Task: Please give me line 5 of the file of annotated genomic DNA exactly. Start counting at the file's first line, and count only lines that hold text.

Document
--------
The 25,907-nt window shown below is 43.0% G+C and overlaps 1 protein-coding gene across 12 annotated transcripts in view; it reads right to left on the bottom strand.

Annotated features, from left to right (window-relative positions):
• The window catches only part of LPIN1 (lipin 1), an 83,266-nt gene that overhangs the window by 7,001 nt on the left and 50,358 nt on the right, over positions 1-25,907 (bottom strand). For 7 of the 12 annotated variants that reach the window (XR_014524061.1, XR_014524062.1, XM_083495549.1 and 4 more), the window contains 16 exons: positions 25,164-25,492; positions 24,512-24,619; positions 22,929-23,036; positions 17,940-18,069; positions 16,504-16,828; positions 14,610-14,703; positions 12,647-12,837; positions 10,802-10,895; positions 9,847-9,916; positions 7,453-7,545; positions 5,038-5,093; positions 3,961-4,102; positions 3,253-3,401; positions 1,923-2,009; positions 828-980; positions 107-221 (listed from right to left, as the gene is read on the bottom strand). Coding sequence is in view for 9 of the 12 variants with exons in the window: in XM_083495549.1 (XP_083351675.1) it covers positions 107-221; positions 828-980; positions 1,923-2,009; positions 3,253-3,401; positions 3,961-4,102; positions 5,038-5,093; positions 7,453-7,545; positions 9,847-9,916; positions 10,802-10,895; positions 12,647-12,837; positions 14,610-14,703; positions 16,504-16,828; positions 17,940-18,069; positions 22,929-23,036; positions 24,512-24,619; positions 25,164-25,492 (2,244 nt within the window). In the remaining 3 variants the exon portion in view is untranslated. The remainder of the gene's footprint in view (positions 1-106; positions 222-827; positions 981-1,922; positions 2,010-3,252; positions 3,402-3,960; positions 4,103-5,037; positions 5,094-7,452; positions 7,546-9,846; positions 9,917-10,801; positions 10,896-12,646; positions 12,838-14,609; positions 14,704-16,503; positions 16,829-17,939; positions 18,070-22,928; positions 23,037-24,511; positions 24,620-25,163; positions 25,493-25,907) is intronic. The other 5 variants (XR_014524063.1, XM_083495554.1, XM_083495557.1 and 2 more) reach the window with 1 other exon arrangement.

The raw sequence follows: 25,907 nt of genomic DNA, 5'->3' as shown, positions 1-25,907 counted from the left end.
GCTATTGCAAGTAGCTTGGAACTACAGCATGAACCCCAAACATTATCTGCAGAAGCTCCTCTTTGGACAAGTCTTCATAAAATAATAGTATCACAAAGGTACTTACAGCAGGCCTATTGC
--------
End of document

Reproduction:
GCTATTGCAAGTAGCTTGGAACTACAGCATGAACCCCAAACATTATCTGCAGAAGCTCCTCTTTGGACAAGTCTTCATAAAATAATAGTATCACAAAGGTACTTACAGCAGGCCTATTGC